Our nine-year-old twins (and their big sister before them) come home from school muddy every day – not just some days when they’ve been out on a school trip or had PE but every day. This isn’t a little bit of mud on their shoes, it’s full “up the trousers, over the tights, sometimes even streaks on the face” muddy. Their coats regularly need a wash and it’s fresh uniform every day – we don’t mind a bit.
They are incredibly fortunate to attend a school with extensive grounds, a farm, an orchard, chickens, dens, adventure playgrounds and a lot of space to play. The children play out on the fields every day (if they are wearing suitable boots in the winter) and when it’s time to come inside, everyone changes into indoor shoes no matter what the season or weather. The school never closes for snow and they are outside for PE whatever the weather (only a torrential downpour might bring them inside). The school is very active in OAA (outdoor and adventurous activities) and local sports events.
They get muddy at playtime and lunchtime. They might be in the dens playing Stone Age, Pirates or Star Wars. There might be a massive game of team tig involving 30+ children up on the top field. They might be racing across from dinner through the boggiest part of the grounds. They might be swinging through the trees on the adventure playground. They might be feeding the chickens or pretending to be a detective sneaking through the bushes over to the tree house. The main thing is they are playing – they are being children with every ounce of energy they have in them.
When they are out getting muddy, they are free to be creative, to explore their environment and make their own choices. They feel at one with the earth; they value it and want to protect it. They have to negotiate plans and rules with their friends without the intervention of an adult and solve problems using a variety of skills and resources. They learn to tie knots, build structures and work together in a powerful way.
The education our children are gaining from getting muddy is not on the National Curriculum or written on any long term plans but it is such a key part of their learning every day. They are learning to be resilient. They are learning to be adventurous and brave. They know that a little bit of mud or a bit of a scratch isn’t the end of the world and, most importantly, they are learning to believe in themselves. They are happy.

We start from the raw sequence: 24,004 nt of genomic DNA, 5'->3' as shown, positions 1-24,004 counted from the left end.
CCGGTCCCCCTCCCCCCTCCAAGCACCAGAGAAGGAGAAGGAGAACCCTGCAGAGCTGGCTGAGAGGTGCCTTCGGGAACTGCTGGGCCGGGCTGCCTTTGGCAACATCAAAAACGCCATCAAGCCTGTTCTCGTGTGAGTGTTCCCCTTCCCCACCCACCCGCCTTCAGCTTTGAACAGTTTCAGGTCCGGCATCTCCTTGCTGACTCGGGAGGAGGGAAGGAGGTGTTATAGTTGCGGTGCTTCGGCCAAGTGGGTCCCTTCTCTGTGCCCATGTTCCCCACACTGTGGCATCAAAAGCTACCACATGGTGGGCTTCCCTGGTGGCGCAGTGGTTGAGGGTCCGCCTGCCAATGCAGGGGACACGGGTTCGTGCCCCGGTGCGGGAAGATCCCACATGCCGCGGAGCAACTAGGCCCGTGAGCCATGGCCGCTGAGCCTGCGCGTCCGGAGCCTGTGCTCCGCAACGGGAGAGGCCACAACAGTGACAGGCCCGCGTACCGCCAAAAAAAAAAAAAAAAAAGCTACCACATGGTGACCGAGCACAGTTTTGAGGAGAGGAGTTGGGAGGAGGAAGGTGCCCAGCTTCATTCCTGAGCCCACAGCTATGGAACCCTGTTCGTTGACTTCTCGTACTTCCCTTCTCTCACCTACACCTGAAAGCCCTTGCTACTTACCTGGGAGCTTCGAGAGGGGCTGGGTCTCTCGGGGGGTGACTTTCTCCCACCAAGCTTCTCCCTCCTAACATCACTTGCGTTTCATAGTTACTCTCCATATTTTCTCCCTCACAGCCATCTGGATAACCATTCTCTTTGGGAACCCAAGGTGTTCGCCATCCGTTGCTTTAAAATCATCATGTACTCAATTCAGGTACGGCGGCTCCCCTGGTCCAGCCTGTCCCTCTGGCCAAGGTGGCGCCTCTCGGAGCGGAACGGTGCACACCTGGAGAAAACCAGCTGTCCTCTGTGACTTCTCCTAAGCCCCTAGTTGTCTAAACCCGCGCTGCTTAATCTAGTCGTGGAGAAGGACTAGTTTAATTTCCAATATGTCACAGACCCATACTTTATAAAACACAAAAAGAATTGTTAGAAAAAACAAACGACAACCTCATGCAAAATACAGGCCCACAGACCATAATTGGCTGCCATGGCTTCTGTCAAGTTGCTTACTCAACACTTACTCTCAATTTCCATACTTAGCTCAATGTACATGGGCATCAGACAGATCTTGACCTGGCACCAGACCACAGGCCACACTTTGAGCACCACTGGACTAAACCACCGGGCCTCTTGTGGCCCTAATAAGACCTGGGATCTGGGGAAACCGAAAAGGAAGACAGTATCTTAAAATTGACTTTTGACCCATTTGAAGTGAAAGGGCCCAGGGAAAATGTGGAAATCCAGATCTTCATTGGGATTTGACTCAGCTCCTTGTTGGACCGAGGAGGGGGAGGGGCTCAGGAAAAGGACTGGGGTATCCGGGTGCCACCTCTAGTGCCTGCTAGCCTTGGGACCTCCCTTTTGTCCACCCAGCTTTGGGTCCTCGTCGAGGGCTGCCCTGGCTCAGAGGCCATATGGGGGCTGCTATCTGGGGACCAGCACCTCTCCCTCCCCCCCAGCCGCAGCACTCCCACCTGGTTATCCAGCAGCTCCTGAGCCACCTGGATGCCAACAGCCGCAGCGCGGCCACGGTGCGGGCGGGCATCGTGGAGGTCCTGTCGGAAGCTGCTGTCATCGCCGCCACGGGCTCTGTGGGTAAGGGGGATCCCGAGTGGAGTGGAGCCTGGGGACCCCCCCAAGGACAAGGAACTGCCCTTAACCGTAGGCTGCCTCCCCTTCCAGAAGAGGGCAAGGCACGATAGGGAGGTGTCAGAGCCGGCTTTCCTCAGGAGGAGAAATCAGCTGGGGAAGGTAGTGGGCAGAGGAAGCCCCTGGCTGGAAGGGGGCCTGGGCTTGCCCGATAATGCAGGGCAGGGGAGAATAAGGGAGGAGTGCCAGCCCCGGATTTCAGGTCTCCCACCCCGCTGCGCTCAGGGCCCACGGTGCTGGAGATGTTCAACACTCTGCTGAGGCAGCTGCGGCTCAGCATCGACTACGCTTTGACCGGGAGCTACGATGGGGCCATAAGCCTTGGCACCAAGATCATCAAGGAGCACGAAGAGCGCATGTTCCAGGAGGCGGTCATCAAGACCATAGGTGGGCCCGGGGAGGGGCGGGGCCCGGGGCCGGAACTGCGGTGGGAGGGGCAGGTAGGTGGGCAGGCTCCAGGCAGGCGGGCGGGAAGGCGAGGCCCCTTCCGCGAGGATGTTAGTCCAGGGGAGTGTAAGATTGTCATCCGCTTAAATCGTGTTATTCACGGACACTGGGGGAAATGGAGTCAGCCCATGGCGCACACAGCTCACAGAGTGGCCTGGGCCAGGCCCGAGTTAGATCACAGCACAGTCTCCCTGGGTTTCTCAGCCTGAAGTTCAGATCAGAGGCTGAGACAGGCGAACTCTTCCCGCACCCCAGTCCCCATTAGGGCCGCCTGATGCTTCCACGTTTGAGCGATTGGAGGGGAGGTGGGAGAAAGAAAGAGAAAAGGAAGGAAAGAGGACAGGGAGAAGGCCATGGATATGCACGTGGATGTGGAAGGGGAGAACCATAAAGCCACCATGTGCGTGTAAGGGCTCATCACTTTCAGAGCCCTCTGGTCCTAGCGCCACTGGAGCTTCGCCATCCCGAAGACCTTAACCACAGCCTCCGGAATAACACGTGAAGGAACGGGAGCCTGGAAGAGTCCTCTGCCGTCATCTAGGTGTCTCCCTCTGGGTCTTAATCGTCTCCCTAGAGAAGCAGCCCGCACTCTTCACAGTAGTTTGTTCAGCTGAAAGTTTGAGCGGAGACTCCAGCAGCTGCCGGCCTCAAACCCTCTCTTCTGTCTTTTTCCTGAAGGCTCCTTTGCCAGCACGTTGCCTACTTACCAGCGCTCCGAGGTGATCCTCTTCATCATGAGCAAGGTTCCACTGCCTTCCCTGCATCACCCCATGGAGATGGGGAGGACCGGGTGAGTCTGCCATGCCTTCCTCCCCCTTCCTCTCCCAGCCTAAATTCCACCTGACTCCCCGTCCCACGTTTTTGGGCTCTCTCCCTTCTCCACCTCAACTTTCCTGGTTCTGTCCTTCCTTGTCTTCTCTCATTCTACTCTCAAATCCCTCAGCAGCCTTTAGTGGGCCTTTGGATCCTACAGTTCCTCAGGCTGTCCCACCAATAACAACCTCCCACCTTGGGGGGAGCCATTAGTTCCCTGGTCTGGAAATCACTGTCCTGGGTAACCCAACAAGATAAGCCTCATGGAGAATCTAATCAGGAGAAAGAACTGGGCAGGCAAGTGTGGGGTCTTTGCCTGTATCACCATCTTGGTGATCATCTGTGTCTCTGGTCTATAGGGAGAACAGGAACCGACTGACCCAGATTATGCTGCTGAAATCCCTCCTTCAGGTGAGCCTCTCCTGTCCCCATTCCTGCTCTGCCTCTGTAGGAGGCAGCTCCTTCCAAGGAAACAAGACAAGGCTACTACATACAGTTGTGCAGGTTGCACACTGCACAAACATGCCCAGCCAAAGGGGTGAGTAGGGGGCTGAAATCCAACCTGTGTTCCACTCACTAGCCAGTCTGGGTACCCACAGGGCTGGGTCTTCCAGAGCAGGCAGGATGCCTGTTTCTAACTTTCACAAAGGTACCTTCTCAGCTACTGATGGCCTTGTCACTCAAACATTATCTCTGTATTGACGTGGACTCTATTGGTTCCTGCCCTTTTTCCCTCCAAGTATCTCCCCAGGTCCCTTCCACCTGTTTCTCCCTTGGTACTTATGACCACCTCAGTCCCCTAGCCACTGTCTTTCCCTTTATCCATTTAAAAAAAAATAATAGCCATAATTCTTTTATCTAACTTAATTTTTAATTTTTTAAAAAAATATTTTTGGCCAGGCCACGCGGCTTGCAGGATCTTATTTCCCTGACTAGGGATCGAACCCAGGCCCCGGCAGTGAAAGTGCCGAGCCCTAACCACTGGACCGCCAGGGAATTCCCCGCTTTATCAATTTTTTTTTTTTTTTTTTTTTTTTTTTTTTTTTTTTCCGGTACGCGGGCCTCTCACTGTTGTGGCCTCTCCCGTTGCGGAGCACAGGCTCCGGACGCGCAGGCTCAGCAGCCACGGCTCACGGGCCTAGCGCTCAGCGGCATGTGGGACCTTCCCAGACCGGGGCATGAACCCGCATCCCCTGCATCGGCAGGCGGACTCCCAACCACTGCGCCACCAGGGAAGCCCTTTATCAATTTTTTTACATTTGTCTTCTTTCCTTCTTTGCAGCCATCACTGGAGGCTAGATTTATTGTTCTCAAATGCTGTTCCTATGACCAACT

Occasionally, this muddiness spills over into lessons, school trips and residentials. Pretending to be a Saxon, Viking or Stone Age person becomes so much more real when foraging for berries, sitting around a campfire or building a shelter. When mountain biking down a hill or climbing a rock face, a sense of bravery and self-belief is essential. When exploring a damp cave or navigating with a compass, a respect for and oneness with nature creates a feeling of security. The world opens up when a child isn’t afraid to get muddy.
Their big sister is at high school now after seven years of mud. She has gone out into the world as a “Farfield Child” and is stronger for it. She says she really misses the grounds and the opportunities to play and is so very glad she made the most of it when she had the chance at primary school. She doesn’t flinch when asked to do a “Wood Run” in PE despite older children complaining about the mud and trying to scare the new Year 7s with stories of how difficult it is. She embraces the challenge and makes the most of the chance to be free in the outdoors, even if just for a little while. The other day, she came home from school smiling from ear to ear with her face covered in mud. “In PE, we played a game with a muddy football and had to put our foreheads on the ball and we got a bit muddy. Lots of girls weren’t happy about it but I’m a Farfield Child so it was no problem for me….then I got a bit carried away.” I can see the lessons she learned at primary school about adventure, resilience and having a positive attitude staying with her throughout her life.
The phrase “Farfield Child” is used a lot at school. It is discussed in assemblies and children are often overheard using the phrase to cheer on their classmates in times of challenge – “You can do it, you’re a Farfield Child!” As the Year 6 children come to the end of their adventure at Farfield, they are often asked to define “Farfield Child”. Their ideas always include the words resilient, brave, adventure, kind, team and muddy. The mud seems to go hand in hand with their sense of adventure and self-belief. Recently, the Year 6 definitions were put into a word cloud and the results speak for themselves:
These children are ready for the future and a little bit of mud has helped them on their way.